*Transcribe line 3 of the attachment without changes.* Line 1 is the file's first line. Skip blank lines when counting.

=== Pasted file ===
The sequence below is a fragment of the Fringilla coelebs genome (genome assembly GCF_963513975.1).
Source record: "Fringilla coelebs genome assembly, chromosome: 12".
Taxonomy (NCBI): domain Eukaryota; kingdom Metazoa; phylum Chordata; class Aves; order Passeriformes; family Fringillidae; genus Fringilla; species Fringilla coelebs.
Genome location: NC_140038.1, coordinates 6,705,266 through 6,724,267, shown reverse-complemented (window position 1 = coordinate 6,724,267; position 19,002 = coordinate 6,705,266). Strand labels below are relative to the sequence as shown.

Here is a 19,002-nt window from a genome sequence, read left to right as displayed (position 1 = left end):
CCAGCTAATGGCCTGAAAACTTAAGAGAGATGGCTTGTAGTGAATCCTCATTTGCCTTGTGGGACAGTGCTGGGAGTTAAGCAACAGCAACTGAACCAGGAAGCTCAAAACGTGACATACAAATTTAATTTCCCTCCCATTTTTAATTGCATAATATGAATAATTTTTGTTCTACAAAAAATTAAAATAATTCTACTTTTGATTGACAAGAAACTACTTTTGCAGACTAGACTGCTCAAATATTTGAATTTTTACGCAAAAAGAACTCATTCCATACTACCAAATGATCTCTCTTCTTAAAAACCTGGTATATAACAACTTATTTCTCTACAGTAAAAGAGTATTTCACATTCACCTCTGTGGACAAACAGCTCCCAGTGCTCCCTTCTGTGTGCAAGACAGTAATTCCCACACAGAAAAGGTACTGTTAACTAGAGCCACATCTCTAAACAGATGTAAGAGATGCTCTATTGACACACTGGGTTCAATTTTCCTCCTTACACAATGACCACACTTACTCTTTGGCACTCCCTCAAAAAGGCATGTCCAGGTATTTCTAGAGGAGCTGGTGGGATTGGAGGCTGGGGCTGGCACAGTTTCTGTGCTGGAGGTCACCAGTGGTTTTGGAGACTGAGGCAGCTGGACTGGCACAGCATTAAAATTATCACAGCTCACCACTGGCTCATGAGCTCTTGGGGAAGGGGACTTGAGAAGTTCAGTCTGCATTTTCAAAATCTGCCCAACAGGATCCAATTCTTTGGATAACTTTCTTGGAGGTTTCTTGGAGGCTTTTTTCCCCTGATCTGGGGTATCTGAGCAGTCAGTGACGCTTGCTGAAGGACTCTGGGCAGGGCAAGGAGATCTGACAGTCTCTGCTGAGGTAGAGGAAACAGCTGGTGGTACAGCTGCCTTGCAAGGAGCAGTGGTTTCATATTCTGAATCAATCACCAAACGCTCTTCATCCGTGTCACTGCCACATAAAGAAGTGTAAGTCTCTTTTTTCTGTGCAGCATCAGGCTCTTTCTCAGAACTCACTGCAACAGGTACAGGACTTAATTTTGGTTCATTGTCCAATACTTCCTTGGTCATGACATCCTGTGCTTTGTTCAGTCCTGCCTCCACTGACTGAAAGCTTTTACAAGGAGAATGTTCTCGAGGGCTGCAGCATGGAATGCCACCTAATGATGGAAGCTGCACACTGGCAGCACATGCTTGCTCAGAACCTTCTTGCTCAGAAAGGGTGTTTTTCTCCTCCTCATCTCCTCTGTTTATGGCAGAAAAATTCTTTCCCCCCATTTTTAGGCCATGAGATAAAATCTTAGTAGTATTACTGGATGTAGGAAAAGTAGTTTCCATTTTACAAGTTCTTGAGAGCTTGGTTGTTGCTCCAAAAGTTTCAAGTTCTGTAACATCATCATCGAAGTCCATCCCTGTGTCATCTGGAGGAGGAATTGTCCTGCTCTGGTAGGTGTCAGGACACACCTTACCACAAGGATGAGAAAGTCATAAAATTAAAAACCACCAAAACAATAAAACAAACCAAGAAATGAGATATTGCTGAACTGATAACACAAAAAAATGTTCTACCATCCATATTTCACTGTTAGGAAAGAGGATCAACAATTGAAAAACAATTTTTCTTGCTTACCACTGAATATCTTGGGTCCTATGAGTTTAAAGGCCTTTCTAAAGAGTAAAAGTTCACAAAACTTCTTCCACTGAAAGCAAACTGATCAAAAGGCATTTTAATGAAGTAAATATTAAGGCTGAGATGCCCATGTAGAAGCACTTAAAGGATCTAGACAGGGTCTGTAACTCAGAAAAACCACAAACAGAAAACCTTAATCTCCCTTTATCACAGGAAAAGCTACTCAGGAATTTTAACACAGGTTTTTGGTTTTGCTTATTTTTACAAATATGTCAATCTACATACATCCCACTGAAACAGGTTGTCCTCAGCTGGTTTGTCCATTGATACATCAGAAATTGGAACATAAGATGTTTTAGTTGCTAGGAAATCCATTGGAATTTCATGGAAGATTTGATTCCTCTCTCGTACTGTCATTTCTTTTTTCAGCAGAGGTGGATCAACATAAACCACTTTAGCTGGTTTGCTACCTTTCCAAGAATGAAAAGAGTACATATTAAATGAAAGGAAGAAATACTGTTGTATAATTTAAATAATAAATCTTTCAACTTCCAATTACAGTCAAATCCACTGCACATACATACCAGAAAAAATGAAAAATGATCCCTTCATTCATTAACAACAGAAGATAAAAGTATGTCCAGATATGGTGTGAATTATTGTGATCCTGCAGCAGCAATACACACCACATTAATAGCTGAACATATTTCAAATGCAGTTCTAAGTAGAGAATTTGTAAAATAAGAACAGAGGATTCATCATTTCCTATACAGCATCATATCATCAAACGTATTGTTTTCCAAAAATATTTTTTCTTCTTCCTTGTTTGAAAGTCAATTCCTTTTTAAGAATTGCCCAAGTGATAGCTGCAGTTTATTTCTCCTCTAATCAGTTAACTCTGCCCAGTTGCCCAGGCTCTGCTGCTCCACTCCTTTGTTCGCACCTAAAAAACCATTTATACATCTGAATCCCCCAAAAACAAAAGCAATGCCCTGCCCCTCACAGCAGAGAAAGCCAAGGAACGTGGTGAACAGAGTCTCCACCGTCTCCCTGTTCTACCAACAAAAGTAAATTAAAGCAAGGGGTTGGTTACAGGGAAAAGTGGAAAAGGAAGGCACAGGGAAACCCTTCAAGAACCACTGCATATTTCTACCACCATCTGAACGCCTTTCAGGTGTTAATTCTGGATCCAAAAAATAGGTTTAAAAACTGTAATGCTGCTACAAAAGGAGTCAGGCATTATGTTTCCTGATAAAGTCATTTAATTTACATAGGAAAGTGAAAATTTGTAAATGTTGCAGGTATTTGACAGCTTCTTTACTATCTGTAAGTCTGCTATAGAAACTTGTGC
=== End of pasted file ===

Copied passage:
Taxonomy (NCBI): domain Eukaryota; kingdom Metazoa; phylum Chordata; class Aves; order Passeriformes; family Fringillidae; genus Fringilla; species Fringilla coelebs.